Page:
Dear readers: this month we continue our blog series on business transformation in a community pharmacy setting. Our first article answered the question: “What is pharmacy transformation?” Since then, we’ve given you snapshots (like this one) of how different pharmacies are transforming their businesses, as well as the health of the communities they serve. Now, here’s another story of how Medicine Man Pharmacy and its owner, Terry Perkins, tackled pharmacy transformation through better adherence.
Medicine Man Pharmacy, with three locations in North Little Rock, Arkansas, was founded in 1985 by Hugh and Peggy Perkins. Pharmacist and owner Terry Perkins took over the family business in 2016, after having worked just about every job available there, from sweeping floors to cashier to running payroll.
“Before we started on the PakMyMeds program, we had seven patients on our pouch packaging,” recalls Perkins. “When RxSafe first introduced the business transformation program to me, I was both relieved and excited, because I needed help.”
Prior to working with RxSafe, Perkins’ approach was simply to show his existing patients a box with sample candies packaged, and show them how pouch packaging could make taking their medications easier.
Marketing automation to patients via text
Perkins was able to reach more patients using RxSafe-provided software that automates text messaging. Texting his existing customer list and responding to folks who “opted in” helped Medicine Man to start adding new adherence packaging patients every week.
The text messages were really successful, because we had a dashboard that they would pop up on when they agreed, and then I could call on them to set up an appointment to come in the store to have a face-to-face appointment, which I liked the best,” says Perkins. “But most of them wound up just being phone call appointments, because they didn't want to come in, and those worked great too.”
By adopting the program, Perkins also realized the value of existing patient referrals to generate for word-of-mouth marketing.
“Word of mouth is always the best advertisement, because all of our customers that we have on the PakMyMeds really like it, and so they tell people about it,” explains Perkins. “We started out with one lady who wanted her mother's meds packaged, and her mom liked it so much that the daughter began to get her own meds packaged, and now her two children also get their meds packaged.”
Appointment-based pharmacy model pays off
Now, the appointment-based pharmacy model is beginning to pay dividends in new ways.
“We're beginning to also offer nutritional consults with our current PakMyMeds customers, and for new customers as well,” says Perkins. “That way we can provide supplements to them and add the supplements to their PakMyMeds box.”
Perkins says that, with the new services, his pharmacy is becoming better known in the community.
“Overall, it has really helped to build our brand and to help us stand out in our city, because no one else in my town is providing this service,” Perkins says. “Our newest pharmacy location has only been open for 10 months. We're in a medical building with several different clinics, and we've had referrals from doctors for their patients who have trouble staying on track with their medications. That's been really helpful. So, our image in the community is one that's forward-thinking and able to provide solutions for a variety of different patients.”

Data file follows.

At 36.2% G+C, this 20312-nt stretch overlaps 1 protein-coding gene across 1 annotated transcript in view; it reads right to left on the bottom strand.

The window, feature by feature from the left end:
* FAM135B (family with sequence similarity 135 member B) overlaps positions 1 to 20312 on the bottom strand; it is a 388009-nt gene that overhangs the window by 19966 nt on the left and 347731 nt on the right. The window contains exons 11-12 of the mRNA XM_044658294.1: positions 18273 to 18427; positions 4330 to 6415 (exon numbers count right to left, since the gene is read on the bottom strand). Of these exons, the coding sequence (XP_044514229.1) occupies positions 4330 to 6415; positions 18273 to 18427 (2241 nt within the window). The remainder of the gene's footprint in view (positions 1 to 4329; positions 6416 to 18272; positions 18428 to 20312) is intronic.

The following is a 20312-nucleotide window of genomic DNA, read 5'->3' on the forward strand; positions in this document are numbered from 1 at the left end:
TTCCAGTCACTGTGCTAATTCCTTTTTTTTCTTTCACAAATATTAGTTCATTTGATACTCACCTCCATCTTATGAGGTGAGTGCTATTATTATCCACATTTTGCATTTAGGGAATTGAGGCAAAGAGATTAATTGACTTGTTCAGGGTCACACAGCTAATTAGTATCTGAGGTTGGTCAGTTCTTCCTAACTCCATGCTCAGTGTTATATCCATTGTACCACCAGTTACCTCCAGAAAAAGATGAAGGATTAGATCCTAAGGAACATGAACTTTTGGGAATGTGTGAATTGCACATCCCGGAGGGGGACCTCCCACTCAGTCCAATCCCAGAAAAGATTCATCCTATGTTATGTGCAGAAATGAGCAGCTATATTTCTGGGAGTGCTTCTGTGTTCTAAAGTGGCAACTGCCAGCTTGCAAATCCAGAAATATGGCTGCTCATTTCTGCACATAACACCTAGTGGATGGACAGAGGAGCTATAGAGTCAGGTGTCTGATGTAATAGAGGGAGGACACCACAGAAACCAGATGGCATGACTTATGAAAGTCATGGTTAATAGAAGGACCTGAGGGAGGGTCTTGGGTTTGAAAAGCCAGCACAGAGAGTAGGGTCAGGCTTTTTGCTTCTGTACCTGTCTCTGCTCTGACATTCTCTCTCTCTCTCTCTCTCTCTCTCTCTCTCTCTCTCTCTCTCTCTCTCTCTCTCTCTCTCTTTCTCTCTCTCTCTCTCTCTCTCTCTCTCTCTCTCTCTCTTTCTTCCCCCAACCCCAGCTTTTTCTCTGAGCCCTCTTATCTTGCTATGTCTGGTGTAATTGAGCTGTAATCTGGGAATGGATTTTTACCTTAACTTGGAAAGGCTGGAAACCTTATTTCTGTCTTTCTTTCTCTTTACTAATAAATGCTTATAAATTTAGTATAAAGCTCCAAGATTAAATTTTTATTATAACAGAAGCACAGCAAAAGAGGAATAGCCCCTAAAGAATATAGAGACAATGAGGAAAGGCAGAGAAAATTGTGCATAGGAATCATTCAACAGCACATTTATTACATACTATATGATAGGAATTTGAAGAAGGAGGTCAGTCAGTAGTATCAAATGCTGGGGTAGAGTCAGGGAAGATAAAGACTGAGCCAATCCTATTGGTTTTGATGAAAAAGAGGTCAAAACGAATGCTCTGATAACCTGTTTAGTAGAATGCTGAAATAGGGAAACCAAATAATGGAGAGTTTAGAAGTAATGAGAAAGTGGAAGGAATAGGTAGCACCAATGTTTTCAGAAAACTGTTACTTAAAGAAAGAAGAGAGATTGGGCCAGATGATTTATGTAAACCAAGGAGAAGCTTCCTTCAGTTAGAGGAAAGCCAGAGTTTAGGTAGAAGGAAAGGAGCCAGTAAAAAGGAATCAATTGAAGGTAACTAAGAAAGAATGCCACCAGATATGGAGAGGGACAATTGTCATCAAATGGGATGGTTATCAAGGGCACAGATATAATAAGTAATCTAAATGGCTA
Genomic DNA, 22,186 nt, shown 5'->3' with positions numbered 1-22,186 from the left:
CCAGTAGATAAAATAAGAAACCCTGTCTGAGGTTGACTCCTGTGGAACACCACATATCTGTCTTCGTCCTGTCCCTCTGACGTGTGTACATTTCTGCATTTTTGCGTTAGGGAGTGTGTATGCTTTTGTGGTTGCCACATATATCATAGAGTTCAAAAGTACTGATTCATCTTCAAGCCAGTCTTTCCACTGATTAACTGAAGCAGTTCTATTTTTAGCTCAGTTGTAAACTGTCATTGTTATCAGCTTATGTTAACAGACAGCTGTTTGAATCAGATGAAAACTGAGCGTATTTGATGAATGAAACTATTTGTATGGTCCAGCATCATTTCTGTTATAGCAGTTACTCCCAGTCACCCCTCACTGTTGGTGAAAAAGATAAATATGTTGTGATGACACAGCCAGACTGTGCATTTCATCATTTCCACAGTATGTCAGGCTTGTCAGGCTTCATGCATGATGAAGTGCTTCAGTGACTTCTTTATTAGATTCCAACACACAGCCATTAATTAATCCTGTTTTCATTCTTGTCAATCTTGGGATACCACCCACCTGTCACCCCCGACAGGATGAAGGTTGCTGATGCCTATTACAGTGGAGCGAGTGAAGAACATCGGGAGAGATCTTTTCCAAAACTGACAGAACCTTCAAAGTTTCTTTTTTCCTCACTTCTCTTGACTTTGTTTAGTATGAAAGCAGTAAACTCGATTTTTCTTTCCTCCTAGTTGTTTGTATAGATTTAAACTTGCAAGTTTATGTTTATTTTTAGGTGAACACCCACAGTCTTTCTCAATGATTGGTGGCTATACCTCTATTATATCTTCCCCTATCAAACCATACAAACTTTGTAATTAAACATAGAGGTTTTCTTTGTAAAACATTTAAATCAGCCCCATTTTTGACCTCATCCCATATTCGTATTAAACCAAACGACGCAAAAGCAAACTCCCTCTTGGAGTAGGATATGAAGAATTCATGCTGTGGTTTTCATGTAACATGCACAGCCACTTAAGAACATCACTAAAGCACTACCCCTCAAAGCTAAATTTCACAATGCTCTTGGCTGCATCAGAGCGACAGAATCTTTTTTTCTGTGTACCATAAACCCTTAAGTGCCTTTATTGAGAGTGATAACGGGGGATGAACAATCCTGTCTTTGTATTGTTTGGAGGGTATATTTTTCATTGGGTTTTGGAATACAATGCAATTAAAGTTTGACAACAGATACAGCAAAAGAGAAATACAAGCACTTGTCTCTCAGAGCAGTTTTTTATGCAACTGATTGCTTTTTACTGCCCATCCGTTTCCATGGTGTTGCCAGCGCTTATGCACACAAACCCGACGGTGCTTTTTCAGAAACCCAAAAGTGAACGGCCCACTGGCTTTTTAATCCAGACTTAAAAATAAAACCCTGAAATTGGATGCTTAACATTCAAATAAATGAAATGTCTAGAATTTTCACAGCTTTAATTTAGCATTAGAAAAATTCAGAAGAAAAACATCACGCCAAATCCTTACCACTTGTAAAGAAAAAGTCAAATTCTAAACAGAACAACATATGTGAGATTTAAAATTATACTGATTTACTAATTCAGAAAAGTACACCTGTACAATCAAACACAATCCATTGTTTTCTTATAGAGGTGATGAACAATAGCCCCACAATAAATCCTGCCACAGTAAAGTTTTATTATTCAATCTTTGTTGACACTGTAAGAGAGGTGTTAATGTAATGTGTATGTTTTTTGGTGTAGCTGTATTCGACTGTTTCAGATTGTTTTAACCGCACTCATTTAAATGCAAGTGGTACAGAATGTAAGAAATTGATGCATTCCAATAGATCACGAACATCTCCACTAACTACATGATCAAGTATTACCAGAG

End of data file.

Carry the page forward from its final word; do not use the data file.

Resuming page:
Healthy patients = loyal patients
Perkins says that strip packaging has definitely increased patient health and retention.
“I believe the quality of patient care has definitely improved with strip packaging. Our patients who are on it, their adherence is by far way above the rest of our patients, because they want to stay on track,” says Perkins. “Not only do patients' caregivers or the patients themselves feel better about knowing they're taking their medication right, but I feel better knowing that they're taking their medication right.”
An added bonus for Perkins is that improved adherence has also improved his pharmacy’s bottom line.
“My extra profit comes in because the patients are more adherent, so they're going to average two to three more fills a year than my patients who aren't synced up and who aren't packaged,” explains Perkins. “Our patients on strip packaging average about seven scripts per month, which is about an extra $100 per month per patient. Currently, with the amount of patients we have on it, it's going to generate an extra $65,000 annually.”
More than sync
Perkins says he now understands the benefits of adherence packaging, beyond employing solely a medication synchronization program.
“One thing that I really like about the strip packaging is that it's more than just the sync program,” Perkins says. “Sync programs are great, but without adherence packaging, they can really fall short. The adherence packaging really helps patients to stay on track. We can sync them up all day long, but if they're not taking their medicine right, then they're not going to need to pick it up, even though it's their sync date.”
Pharmacy transformation is transforming lives
Perkins says he plans to continue adding four to five patients per month to his packaging program, to maintain momentum.
“For other pharmacy owners, if you're offering any kind of medication synchronization program, you need to have some kind of adherence packaging to go along with it,” Perkins concludes. “I know that strip packaging has transformed the way our patients take their medications and it's improved their lives.”
Is your pharmacy a good candidate for business transformation? Let us know in the comments below, or for more information, call RxSafe at 833-791-1772 and ask for the Business Transformation department.